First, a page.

There’s a new IPCC report out. And it clearly lays out why climate change is a big health issue.
This is not news to doctors and other health workers around Australia who’ve been witnessing the impacts of climate change on their patients for years.
They say, the cost of climate inaction is our health. And that we need to act now to stop things getting worse.
“Climate change affects health in many ways,” says Kate Wylie from Doctors for the Environment Australia.
“Some days I sit at work and look at the people who come to me for help, for the various problems people see GPs about — mental health, heart disease, diabetes, asthma, injuries, pregnancy care and so much more — and feel deep sadness. I know they are being failed by disregard and inaction.”
"Some days I sit at work and look at the people who come to me for help ... and I know they are being failed by disregard and inaction.”
Dr Wylie can roll off a long list of how our health and wellbeing is directly affected by climate damage.
There is the physical trauma, illness and death from extreme weather events like floods, storms, bushfires and heatwaves. There are respiratory problems that come with exposure to bushfire smoke and allergens, as so many Australians discovered in the Black Summer fires.
Then there is the rise in infectious diseases, like malaria and dengue fever, as mosquitoes and other carriers expand their ranges. Threats to shelter, food and water that accompany rising sea levels. And increasing mental health issues when dealing with the stress of all these impacts.
Dr Amita Roy is a Melbourne GP who has seen her share of emergency admissions linked to extreme weather and climate-change fuelled fires.
“As a doctor, I see a lot of mental health issues in people impacted by climate disasters. I’ve seen people whose houses have been destroyed, their livelihoods have been destroyed.
"And I’ve seen people that are so on edge, so anxious, even suicidal because of things like this," she says.
"The IPCC report highlights all the ways in which climate change impacts our physical and psychological wellbeing.
"Now, working in an Aboriginal health service, the discussion about vulnerable communities being impacted the most by climate change resonates with me, as I see how the destruction of nature affects the mental health of my patients.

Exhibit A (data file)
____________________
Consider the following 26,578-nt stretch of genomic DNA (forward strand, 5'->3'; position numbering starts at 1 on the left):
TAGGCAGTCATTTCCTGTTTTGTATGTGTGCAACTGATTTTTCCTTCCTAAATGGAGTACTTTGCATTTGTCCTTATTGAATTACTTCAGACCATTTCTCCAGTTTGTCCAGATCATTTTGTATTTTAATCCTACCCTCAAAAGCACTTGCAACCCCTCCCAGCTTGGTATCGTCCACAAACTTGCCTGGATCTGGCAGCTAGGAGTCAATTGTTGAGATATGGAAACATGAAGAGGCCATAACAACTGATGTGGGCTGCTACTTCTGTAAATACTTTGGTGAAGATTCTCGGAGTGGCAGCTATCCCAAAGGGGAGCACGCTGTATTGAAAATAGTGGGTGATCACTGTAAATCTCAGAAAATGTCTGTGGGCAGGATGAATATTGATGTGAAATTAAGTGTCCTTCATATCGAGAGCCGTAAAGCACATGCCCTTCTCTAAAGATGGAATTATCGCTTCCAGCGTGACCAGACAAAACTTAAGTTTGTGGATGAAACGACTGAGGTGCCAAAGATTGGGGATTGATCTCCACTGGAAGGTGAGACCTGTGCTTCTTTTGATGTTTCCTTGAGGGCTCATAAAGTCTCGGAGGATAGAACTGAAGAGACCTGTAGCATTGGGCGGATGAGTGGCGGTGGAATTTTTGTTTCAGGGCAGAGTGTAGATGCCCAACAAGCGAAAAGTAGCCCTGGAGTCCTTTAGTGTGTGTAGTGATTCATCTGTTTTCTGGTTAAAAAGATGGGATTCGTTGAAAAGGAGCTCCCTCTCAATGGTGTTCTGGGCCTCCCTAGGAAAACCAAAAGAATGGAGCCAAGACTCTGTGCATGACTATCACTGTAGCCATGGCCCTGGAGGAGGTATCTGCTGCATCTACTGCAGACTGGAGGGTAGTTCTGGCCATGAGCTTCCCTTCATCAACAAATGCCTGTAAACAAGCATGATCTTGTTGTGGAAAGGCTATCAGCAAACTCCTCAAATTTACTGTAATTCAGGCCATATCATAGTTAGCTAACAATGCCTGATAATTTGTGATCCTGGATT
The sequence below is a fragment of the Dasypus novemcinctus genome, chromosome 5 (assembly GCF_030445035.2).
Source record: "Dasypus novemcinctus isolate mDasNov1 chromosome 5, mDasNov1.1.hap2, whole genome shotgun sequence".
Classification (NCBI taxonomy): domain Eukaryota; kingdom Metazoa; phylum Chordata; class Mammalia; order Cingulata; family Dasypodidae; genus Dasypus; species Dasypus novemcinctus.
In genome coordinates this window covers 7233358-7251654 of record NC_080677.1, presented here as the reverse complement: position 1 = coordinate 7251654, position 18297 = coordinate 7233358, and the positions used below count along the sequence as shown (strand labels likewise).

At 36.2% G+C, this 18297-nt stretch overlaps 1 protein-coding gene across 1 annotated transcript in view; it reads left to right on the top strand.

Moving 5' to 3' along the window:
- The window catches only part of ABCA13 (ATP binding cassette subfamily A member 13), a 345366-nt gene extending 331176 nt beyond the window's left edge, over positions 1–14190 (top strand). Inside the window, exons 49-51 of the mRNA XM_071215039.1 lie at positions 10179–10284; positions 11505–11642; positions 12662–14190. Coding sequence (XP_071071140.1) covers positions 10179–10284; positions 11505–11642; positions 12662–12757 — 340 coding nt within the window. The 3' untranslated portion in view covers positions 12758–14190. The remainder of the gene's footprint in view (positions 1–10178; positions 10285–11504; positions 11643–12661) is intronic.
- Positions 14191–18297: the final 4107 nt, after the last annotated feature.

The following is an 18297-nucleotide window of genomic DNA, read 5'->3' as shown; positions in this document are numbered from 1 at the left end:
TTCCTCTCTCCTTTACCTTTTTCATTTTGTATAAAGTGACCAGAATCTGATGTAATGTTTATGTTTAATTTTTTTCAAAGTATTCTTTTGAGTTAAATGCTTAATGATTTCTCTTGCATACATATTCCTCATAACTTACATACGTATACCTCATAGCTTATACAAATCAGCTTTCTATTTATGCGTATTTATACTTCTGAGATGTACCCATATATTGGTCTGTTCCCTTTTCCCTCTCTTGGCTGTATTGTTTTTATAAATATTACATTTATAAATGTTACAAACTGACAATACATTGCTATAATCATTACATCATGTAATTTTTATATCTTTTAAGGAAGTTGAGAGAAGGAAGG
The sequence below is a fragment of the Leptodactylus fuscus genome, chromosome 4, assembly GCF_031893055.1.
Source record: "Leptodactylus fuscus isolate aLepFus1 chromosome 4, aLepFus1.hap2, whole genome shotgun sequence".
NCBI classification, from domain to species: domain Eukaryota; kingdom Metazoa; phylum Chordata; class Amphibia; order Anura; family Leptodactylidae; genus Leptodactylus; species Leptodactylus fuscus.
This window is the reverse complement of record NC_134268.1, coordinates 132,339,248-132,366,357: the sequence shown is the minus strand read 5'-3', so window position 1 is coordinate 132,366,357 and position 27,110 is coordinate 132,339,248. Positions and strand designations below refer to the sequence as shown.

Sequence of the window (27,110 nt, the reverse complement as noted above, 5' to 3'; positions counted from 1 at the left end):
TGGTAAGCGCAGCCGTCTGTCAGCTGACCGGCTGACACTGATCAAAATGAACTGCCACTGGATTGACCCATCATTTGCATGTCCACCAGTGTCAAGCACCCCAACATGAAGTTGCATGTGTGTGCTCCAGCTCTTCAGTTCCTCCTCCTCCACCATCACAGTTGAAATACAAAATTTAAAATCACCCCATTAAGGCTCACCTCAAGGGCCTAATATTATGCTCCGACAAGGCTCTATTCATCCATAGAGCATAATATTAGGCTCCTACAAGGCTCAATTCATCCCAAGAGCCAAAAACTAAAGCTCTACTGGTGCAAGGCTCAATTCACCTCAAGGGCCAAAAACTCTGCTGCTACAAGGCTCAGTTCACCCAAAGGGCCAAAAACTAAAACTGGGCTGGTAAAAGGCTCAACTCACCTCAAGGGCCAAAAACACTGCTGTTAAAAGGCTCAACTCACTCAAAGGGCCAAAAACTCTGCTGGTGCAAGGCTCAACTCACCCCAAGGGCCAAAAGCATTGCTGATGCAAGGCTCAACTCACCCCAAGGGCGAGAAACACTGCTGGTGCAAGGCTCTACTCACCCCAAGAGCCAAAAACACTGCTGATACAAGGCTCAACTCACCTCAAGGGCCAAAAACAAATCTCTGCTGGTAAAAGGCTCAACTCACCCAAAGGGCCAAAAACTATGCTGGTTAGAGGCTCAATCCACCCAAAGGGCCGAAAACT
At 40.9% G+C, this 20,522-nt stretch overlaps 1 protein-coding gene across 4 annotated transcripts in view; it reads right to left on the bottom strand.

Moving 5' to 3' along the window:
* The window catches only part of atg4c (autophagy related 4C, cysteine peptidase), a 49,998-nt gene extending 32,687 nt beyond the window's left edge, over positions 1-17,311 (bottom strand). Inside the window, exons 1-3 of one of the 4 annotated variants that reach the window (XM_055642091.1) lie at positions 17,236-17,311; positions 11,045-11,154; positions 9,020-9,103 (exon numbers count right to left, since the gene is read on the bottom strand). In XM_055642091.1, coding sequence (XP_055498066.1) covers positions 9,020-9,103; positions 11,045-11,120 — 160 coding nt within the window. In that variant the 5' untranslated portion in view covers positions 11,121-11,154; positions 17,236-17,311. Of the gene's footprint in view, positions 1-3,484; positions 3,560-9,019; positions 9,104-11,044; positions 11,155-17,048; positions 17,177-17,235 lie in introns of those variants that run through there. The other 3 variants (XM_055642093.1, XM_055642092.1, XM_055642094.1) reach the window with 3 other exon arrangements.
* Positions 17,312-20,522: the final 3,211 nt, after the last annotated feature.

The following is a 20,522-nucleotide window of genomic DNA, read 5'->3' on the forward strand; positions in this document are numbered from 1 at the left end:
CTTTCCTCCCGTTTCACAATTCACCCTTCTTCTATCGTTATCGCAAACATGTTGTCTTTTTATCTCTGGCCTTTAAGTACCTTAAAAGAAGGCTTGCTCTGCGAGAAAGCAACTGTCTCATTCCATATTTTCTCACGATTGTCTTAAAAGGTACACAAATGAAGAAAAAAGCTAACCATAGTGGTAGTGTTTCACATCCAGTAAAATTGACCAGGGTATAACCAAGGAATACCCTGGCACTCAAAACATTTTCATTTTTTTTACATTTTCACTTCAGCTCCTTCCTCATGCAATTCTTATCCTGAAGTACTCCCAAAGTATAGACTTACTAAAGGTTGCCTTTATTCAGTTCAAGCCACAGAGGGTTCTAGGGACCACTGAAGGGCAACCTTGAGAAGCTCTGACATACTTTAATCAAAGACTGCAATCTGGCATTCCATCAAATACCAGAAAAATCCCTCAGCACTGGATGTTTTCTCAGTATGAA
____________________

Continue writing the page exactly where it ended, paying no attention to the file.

"The science is there, the evidence is there but now — more than ever — we need real movement on climate change."
Amita says by acknowledging the breadth of ways climate change affects health and wellbeing, we can also help people who are living in uncertainty and give them hope.
This is what climate action can do. Give hope and show we have solutions at hand.
In Central Australia, things are feeling a bit different. For one, the days are increasingly scorching. And how this intense heat affects the health and wellbeing of the community worries Alice Springs doctor Simon Quilty.
“I have many friends who already live in extremely tenuous socioeconomic circumstances … they all know things are getting hotter and changing, and their capacity to shelter from the new extremes of heat is limited at best,” says Simon.
Dr Quilty is already doing what he can at a local level. Along with his colleagues, he is part of the Global Green and Healthy Hospitals alliance to reduce our environmental footprint.
“All of my efforts now are redirected to mitigating and adapting to the new reality of climate change,” he says.
“Even though we are facing monumental challenges, the collaborative pace of action towards addressing climate change gives me real hope that we'll get to where we need to be.”
Every action matters. Every fraction of a degree we prevent keeps us safer.
“We have everything we need to nurse our climate back to health,” says Dr Michelle Hamrosi who lived through the Black Summer fires, and saw what this did to health in her region.
“But the latest IPCC report highlights the urgency of the situation. Climate change is a health crisis. This report shows us this in clear terms."
“Doctors like me will bear witness to the rising harm and death toll in the decades to come. I don't want to see my patients and community suffer when clear solutions to this crisis are at hand,” says Michelle.
“I am calling on our government to act urgently, as they did for the Covid-19 pandemic, because our health and livelihoods depend on it.”
We could all breathe easier if our government was doing enough on climate change. Australians, old and young, deserve so much better.
Doctors and health workers are speaking out as part of Together We Can.
A movement of everyday Australians, groups and businesses from all over the country who want more action taken to address climate change.
We're ready to get behind solutions for a safe and healthy future for everyone. This is a climate movement for everyone. Let's all raise our voice and call for climate action now.
Header image: Pollution merging with bushfire smoke over Sydney. Photo: Liudmyla Shcherbyna/Shuttertock
Photos: Amita Roy: Tom Kinsman/ACF; Simon Quilty: Jess Xavier/ALEC; Michelle Hamrosi: Annette Ruzicka/MAPgroup